While in his film work McBride characters are generally meant to function solely as comic relief — caricatures of white male ignorance, someone at whom we may point and laugh — these HBO series put the McBride character in the drivers’ seat. McBride is always transparently playing an anti-hero, but he’s nevertheless someone with whom we are meant to identify and have empathy for. This creates a delicate tightrope that the McBride/Green/Hill trio have become infamous for walking. Critics took Vice Principals to task when it first aired, taking it as face value and haranguing it for its politically incorrect nature, the way it frequently toes numerous, tricky lines of derogatory humor and mean-spiritedness. And it’s true that McBride and co. force their audience into a consistently uncomfortable position, one where we’re meant to find compassion for characters who not only do not especially deserve our compassion, but who seem to do everything in their power to actively try and squander any potential good faith.
But the remarkable thing about McBride’s work — what differentiates it from comedy that is just offensive for the sake of it — is that his shows are incredibly smart. They are emotionally intelligent and empathetic. His repressed, insecure, antagonistic monsters are created out of a society that encourages repression, insecurity, and antagonism, but the viewer is always reminded that this behavior has real consequences for everyone around them. The effects of these horrible characters’ privileged carelessness on other people and, perhaps most importantly, on the person who wields it, is made disquietingly real. Neal Gamby’s doomed, damaging path towards becoming school principal strains the already tenuous relationship with his family, makes him an object of mockery among his colleagues and romantic interest, Ms. Snodgrass (Georgia King), and even gets him shot. Kenny Powers regularly self-sabotages in his desperate quest for reinvigorated fame due to his perpetually unavoidable arrogance. And most of the time, characters who are on the receiving end of the angry, ignorant man’s wrath, like Belinda Brown and her desolated house, or BJ Barnes (Tim Baltz) and his consistent taunts of emasculation, or literally everything that happens to poor middle school teacher Stevie Janowski (Steve Little) over the course of Eastbound & Down, are treated with consideration. These characters are fleshed out with problems, desires, and likable qualities. They’re given an arc, and we are meant to recognize them as wholly realized human beings. They aren’t necessarily punchlines, but rather casualties created on one man’s self-obsessed war against the world.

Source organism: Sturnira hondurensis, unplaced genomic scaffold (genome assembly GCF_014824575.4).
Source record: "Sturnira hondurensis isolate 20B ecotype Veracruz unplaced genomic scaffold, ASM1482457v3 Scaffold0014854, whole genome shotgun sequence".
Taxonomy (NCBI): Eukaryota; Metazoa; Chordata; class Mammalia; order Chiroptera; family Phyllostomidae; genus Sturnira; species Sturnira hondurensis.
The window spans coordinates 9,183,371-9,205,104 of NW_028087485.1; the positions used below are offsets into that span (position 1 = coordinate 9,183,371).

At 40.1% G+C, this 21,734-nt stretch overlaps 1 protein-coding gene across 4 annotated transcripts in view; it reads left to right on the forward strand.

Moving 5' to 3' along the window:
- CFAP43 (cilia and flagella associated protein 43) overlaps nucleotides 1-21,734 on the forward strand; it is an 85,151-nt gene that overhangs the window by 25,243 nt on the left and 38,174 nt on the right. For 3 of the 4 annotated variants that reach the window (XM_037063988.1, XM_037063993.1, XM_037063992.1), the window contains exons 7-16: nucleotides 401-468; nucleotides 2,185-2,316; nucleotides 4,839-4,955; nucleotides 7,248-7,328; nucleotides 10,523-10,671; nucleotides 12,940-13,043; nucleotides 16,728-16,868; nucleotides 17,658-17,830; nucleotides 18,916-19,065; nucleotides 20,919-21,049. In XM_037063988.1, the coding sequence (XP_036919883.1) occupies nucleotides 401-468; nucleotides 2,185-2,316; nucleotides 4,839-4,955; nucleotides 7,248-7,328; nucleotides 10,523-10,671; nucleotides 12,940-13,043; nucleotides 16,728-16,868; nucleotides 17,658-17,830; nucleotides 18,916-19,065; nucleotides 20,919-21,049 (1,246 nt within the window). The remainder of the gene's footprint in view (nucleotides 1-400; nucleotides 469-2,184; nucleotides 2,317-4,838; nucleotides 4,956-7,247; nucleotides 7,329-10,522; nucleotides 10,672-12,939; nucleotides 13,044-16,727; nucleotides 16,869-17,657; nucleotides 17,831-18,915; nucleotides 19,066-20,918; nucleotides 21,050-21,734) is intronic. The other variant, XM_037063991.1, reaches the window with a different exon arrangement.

With both Vice Principals and Eastbound & Down, the scorned, emasculated white man, even when at his lowest, is shown as still being capable of immense violence. It’s violence that’s wielded openly, often thoughtlessly. But above all, it is exceedingly dangerous. The two series feel, perhaps, even darker now in 2022, as a certain subsect of angry white man feels increasingly comfortable utilizing his perceived relegation in modern society as an excuse to forcibly take back what he believes he is rightfully owed. Thus, what sets The Righteous Gemstones apart is that the malicious, prejudiced McBride character is already on top. The Righteous Gemstones centers on the titular televangelist industrial complex of the Gemstone family, made up of bratty adult offspring Jesse (McBride), Judy (Edi Patterson), and Kelvin (Adam DeVine), and led by patriarch Eli (John Goodman). Naturally, the Gemstones don’t practice what they preach, with the narrative following the family’s less-than-devout off-screen deeds and internal corruption. The Gemstone brand is less a brand than an international, money-sucking movement, one which has dug its fangs into American culture and only wants to exploit it for everything it possibly can.
In The Righteous Gemstones, Jesse Gemstone and his ilk were born on top, and they never left. This is possibly what, among numerous other narrative and tonal features, makes Gemstones the darkest of McBride’s three series. Though McBride’s Jesse is not the series’ lead in this case (rather, one of a handful of co-leads among an ensemble cast), the series considers the question of what if the misunderstood, angry man actually had all the power he thought he deserved? Of course, the Gemstones are beset by self-destructive familial conflict, including but not limited to Jesse Gemstone’s insecurity complex that he deals with by forming a hilarious brigade of emasculated house husbands, or Kelvin’s simmering homosexuality that manifests as an obsession with physical fitness and a retinue of jacked men; or Judy’s unpleasantly masculine personality formed as a defense mechanism against a lack of respect from her male family members, in the absence of their deceased mother.
But Jesse Gemstone and his family are both the apotheosis and the darkest version of the Misunderstood Angry Man trilogy, and the natural progression and refinement of McBride’s artistic fascination with this particular archetype. The Gemstones represent the most disgusting, gluttonous excess that America freely offers those who least deserve it, who can attain it simply by being born, and who will do anything to hang on to it. You could say that McBride’s career has been leading up to this moment, finally playing a character who truly exists at the top of the heap. Because, well, the most pernicious, privileged losers do have a habit of getting there.
Brianna Zigler is a film and entertainment writer whose work has appeared at Paste Magazine, Consequence, Polygon,The Playlist, and elsewhere.